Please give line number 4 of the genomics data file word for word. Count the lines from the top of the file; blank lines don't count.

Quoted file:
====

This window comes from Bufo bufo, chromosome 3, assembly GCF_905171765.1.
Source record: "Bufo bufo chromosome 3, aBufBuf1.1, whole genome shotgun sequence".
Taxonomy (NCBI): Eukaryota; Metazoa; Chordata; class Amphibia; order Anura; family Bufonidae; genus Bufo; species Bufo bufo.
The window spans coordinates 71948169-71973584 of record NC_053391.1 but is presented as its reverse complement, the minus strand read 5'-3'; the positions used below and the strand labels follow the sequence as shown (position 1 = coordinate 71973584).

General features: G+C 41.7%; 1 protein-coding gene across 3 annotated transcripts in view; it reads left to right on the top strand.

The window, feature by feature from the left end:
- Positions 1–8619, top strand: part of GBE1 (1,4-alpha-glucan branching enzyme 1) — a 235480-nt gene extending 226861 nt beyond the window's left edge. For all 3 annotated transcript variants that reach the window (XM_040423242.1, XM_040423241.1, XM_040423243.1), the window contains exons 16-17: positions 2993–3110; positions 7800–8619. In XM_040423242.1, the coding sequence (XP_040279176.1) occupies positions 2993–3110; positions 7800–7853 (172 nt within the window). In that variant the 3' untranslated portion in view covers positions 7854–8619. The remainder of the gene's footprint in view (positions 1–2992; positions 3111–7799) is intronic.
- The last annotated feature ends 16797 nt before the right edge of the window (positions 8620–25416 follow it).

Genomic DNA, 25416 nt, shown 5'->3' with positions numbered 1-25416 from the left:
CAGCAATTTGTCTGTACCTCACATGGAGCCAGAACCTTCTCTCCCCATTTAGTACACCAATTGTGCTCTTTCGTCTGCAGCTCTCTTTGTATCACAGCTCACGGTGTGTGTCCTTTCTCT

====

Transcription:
The window spans coordinates 71948169-71973584 of record NC_053391.1 but is presented as its reverse complement, the minus strand read 5'-3'; the positions used below and the strand labels follow the sequence as shown (position 1 = coordinate 71973584).